most people consider continuous light is because of able to see how is the light falls on the subject instantly and able to use in camera meter for taking meter reading.

the continuous light do have a limitation, is hot and the bulbs need to replace frequently, the bulbs may not be cheap.

and if the fluorescent light type, does it state is 5500k balance? and if yes, the light also expensive.

Imagine a normal room if you able to shoot f2.8 with 1/60s, you need 3 time brighter light source to get f8 @1/60s, it is not very comfortable to work in this type of brightness for few hours. even fluorescent light also emit heat. if the room has not air con, the heat will build up in 15~20 mins.
 

Dream Merchant

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I read about those. Looks interesting, and if you're basically doing simple still lifes or simple/non-critical work, it's what I would term 'Cheap n Cheerful'! That a nice way of saying 'fun' but no where near suitable for serious work. Like Catchlights mentioned, be prepared to have a work are with super strong air-con.

One route, though a lot more troublesome in some ways, and might end up a lot more expensive is the strobist style of approaching light. Not cheap, if using branded flash like Canon or Nikon, but generally a lot more portable than studio flash. Generally a lot of DIYing is also involved.

If this is a long term/more serious application you're thinking of, my advise would be to get studio units. In the long run, they will work out cheaper and definitely far less troublesome (much less limited, faster to operate and adjust etc) besides being far more versatile and durable (assuming you get the good brands).

I saw a couple of guys selling their studio sets in the classifieds here.
 

BMPhoto

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most people consider continuous light is because of able to see how is the light falls on the subject instantly and able to use in camera meter for taking meter reading.

the continuous light do have a limitation, is hot and the bulbs need to replace frequently, the bulbs may not be cheap.

and if the fluorescent light type, does it state is 5500k balance? and if yes, the light also expensive.

Imagine a normal room if you able to shoot f2.8 with 1/60s, you need 3 time brighter light source to get f8 @1/60s, it is not very comfortable to work in this type of brightness for few hours. even fluorescent light also emit heat. if the room has not air con, the heat will build up in 15~20 mins.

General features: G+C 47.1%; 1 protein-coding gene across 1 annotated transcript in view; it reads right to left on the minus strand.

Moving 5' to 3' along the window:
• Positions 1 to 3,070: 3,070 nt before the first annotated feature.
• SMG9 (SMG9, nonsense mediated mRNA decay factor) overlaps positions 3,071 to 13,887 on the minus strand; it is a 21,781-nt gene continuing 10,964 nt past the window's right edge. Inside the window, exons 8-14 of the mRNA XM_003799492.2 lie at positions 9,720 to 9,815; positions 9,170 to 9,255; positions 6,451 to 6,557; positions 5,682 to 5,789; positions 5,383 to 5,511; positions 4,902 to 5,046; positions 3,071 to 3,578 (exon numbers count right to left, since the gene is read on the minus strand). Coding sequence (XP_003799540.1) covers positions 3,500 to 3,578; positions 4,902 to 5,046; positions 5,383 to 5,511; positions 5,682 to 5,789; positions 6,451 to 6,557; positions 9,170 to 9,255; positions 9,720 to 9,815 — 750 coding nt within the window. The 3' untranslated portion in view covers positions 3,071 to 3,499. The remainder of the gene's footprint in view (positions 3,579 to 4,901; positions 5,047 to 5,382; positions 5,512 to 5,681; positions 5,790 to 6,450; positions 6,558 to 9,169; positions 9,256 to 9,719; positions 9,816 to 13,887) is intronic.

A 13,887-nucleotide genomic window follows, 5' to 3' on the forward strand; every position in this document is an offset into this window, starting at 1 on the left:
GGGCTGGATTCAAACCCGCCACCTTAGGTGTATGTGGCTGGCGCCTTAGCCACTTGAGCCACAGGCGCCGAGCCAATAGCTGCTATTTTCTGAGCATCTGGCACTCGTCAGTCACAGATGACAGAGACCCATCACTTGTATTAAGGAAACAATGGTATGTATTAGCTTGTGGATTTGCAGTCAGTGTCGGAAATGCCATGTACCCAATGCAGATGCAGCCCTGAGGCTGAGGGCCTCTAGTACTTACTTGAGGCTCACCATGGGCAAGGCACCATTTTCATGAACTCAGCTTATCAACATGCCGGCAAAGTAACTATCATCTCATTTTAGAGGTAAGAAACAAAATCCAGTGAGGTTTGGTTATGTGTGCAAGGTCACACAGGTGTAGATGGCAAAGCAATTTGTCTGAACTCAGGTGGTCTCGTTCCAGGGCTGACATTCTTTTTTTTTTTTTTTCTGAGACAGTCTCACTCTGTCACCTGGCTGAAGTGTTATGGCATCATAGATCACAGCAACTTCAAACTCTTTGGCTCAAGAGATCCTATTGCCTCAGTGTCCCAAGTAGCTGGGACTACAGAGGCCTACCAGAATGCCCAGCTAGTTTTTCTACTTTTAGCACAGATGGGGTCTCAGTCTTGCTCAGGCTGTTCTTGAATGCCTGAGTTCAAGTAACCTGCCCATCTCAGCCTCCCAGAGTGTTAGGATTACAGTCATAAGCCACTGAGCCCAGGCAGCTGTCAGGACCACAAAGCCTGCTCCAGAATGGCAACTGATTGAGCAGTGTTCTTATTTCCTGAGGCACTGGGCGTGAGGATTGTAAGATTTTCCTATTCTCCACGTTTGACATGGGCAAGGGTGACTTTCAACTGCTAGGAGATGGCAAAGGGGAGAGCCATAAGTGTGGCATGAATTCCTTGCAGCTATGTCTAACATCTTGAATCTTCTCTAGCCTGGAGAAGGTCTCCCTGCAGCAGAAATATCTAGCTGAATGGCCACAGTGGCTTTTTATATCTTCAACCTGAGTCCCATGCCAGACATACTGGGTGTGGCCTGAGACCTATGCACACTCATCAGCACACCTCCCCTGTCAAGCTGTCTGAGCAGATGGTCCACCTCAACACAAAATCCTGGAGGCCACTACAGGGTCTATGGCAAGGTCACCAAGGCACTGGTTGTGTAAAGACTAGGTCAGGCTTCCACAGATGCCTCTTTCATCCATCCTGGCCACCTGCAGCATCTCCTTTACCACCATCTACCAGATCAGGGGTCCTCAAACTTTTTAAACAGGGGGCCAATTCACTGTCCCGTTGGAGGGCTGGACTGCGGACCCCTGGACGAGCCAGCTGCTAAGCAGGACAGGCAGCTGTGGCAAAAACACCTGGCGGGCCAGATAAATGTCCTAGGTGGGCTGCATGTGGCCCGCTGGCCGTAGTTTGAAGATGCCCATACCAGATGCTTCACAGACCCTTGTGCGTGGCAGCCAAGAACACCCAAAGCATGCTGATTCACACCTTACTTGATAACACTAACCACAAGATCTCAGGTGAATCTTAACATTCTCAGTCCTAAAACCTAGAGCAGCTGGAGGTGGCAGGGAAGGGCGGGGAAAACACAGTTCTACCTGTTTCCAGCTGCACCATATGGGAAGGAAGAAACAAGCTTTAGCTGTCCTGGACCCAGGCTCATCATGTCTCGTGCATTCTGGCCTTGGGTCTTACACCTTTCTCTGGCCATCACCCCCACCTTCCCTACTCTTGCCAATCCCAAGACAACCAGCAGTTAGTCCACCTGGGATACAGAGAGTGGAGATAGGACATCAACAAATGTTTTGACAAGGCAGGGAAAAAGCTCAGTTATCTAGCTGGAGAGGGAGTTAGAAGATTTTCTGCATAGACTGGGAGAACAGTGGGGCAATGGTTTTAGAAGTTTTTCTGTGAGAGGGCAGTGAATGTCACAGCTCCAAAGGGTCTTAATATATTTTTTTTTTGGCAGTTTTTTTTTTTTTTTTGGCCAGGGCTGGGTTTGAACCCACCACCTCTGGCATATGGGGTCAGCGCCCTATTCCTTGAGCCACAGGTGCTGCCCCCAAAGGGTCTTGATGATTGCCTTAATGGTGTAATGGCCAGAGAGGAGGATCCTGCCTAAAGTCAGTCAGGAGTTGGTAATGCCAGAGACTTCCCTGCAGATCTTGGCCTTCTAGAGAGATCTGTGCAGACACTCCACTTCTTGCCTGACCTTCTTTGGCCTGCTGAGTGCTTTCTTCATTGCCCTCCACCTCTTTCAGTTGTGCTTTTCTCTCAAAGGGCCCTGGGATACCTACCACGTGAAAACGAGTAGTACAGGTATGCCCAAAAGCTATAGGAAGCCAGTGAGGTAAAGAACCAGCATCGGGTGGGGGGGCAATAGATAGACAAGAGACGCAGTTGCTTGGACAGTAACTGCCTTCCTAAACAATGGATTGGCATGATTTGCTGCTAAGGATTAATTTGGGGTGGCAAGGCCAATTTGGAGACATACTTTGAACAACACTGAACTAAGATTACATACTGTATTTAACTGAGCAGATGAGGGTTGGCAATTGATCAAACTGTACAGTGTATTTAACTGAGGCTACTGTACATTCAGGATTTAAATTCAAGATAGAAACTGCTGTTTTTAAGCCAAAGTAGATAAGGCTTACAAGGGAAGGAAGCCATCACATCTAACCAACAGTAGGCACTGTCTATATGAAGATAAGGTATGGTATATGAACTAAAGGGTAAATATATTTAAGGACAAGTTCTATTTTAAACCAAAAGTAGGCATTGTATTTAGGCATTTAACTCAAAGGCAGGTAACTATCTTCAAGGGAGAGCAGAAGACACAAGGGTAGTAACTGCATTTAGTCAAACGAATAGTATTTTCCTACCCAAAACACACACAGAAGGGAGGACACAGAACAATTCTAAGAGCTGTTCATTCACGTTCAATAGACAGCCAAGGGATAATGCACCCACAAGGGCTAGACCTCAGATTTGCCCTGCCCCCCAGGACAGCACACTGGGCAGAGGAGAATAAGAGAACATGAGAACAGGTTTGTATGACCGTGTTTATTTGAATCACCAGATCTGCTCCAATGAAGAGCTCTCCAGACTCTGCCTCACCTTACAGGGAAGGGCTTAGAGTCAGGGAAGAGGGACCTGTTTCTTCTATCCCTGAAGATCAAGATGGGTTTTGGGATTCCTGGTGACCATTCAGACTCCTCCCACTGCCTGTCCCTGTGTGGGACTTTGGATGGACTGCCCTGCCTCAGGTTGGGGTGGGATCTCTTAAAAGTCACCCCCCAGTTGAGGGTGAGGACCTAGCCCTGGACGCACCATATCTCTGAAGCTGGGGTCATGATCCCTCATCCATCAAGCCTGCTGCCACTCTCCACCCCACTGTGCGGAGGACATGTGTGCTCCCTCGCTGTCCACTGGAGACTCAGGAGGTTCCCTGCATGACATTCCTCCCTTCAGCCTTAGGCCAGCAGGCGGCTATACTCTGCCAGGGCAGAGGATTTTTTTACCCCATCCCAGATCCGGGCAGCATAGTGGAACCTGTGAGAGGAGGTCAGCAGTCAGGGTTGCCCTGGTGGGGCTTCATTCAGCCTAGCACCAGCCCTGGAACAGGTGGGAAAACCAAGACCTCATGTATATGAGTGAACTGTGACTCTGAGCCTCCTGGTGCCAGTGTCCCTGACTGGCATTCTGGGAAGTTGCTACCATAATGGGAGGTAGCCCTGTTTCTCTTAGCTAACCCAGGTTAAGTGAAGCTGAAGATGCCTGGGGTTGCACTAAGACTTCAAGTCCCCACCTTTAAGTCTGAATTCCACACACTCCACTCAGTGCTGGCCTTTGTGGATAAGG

Thanks for the further info, this is useful.

I read about those. Looks interesting, and if you're basically doing simple still lifes or simple/non-critical work, it's what I would term 'Cheap n Cheerful'! That a nice way of saying 'fun' but no where near suitable for serious work. Like Catchlights mentioned, be prepared to have a work are with super strong air-con.

One route, though a lot more troublesome in some ways, and might end up a lot more expensive is the strobist style of approaching light. Not cheap, if using branded flash like Canon or Nikon, but generally a lot more portable than studio flash. Generally a lot of DIYing is also involved.

If this is a long term/more serious application you're thinking of, my advise would be to get studio units. In the long run, they will work out cheaper and definitely far less troublesome (much less limited, faster to operate and adjust etc) besides being far more versatile and durable (assuming you get the good brands).

I saw a couple of guys selling their studio sets in the classifieds here.
Yup, I'm monitoring these sets, but I have just bumped into this CL and really would like to know the difference in their technology and techniques. In fact, I'm also doing some videography on top of photography, was just wondering if I could setup something that can be used for both. However, now it seems I would not get the best of both world. Thanks for your comment.
 

Dream Merchant

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#12
Generally, and optimally, no. They're both different 'specialised' usages, even though you could use Kino Flos for some stills and portraits where a general wash of light is needed, but have far less leeway where light adjustments and modifications are concerned compared to studio flash.
 

soloanvi

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#13
Just to share, the FL bulbs are not cheap for high wattage. Each easily cost > $15 for a gd branded bulb. Thus for a CFL fixture which can support 4 bulbs, it will set u back ~$60 for each change.

Another limitation is the max wattage, I have yet to find a FL bulb that is more than 32watt.

Cheers
JC
 

Prismatic

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#14
Although flourescent lights give soft and even lighting, another thing you may want to take note is the CRI of the bulbs (Not sure if they put the ratings on all bulbs). CRI ratings measures the purity of the light as compared to daylight (ie, the presence of colour casts). Colour temperature you can control using the white balance controls on the camera but colour casts may be a bit more troublesome.
 

Draccoyap

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#16
Hi I am not pro. but I do have a DIY kind of studio with some cheap setup at home, with a continuos lighting and flashes (no money for strobe yet...). I set it up for personal interest only.

continuous lighting is kind good as it give you immediate result. but I can share with you that the lack of (or limited) availability to adjust the power would be big minus for continuous lighting as there is no much room you can play with the effect, especially if you want to play with low key ...... for that reason, I do wish to have a strobe now to play with.

Having said the above, I did see quite few professional studio setups over the internet and i notice that they uses both continuous lighting and strobe.... I guess there is no definite pro and con over continuous and strobe....

just my 2 cents..........:embrass:
 

BMPhoto

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Jun 25, 2007
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#17
Thanks all for your comment, info and contribution, I have really gotten better understanding on this subject.

I guess these 2 lighting does not really compete with each other (at least at the moment), in fact they may complement instead. Guess I got a lot more to dig and find out. Thanks.